Then I come home, water my plants and throw in a load of laundry before heading off to Niamey on Sunday. I have been to Niger three times now and it is a bit like going home. Except of course that each room in that Chinese hotel has its own specifics, including plugs not working, doors not closing and the bathroom getting flooded each time you take a shower. Now which one of these calamities I shall be faced with will only be known when they finally give me a key to the next available room. You see, check-in is a process there. In the three times I have visited, it has never happened that they actually just had my reservation and provided the corresponding key. No. Usually they cannot find the booking. Then when they finally find it (under someone else’s name), they do not have any rooms because they are overbooked. When they do happen to have a room, it is not clean, so they need to produce a cleaner complete with a vacuum in the middle of night. Keeping in mind that we never got there before 10pm, that is proof of some amazingly efficient room service. Last time I believe it was a combination of all of the above, which meant that the rooms finally got allocated an hour and half after our arrival, thus at 1am. I guess I should be just grateful we didn’t have to sleep on the sofa in the lobby.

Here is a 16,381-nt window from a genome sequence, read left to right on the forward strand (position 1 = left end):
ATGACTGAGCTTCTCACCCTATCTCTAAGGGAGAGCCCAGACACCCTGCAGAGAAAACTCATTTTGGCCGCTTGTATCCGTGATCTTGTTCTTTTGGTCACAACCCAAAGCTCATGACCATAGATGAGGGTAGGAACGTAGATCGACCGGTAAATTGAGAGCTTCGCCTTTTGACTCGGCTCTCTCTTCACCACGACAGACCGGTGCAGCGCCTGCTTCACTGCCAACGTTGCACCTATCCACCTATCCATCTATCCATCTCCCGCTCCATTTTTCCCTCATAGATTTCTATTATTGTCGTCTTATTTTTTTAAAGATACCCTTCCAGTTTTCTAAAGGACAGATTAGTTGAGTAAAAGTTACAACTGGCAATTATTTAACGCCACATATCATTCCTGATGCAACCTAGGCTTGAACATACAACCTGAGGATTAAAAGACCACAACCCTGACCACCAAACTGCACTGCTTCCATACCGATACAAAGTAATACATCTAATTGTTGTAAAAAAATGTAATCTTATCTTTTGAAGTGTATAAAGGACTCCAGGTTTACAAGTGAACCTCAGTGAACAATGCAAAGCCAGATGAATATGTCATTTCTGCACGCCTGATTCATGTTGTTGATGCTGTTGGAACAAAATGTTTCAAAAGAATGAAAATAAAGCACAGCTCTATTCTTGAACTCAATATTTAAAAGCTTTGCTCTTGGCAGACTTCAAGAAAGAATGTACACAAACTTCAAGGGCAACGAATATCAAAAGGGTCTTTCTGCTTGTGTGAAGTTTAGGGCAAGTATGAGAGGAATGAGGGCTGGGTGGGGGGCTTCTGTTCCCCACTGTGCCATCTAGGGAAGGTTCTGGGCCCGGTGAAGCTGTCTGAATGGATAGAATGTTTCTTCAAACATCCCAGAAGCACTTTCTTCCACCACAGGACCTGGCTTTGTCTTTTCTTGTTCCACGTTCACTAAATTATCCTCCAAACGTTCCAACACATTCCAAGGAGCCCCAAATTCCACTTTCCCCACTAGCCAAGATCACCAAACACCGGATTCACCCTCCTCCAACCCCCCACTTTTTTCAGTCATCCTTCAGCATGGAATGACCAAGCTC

The hotel food is another sight to behold, as it is certainly not something that you would like to experience with any of your other senses, least of all tasting it. On our first (and last) attempt to order supper, we were served with a piece of chicken that would have put to shame the rubber tyres of a truck. We made a sporting effort at munching it down, but I can honestly say that in my several years of African dining this was the only time I was faced with food that was not genuinely inedible. For breakfast I usually stick to eggs, figuring that this should remain fit for human consumption even if relatively under or overcooked.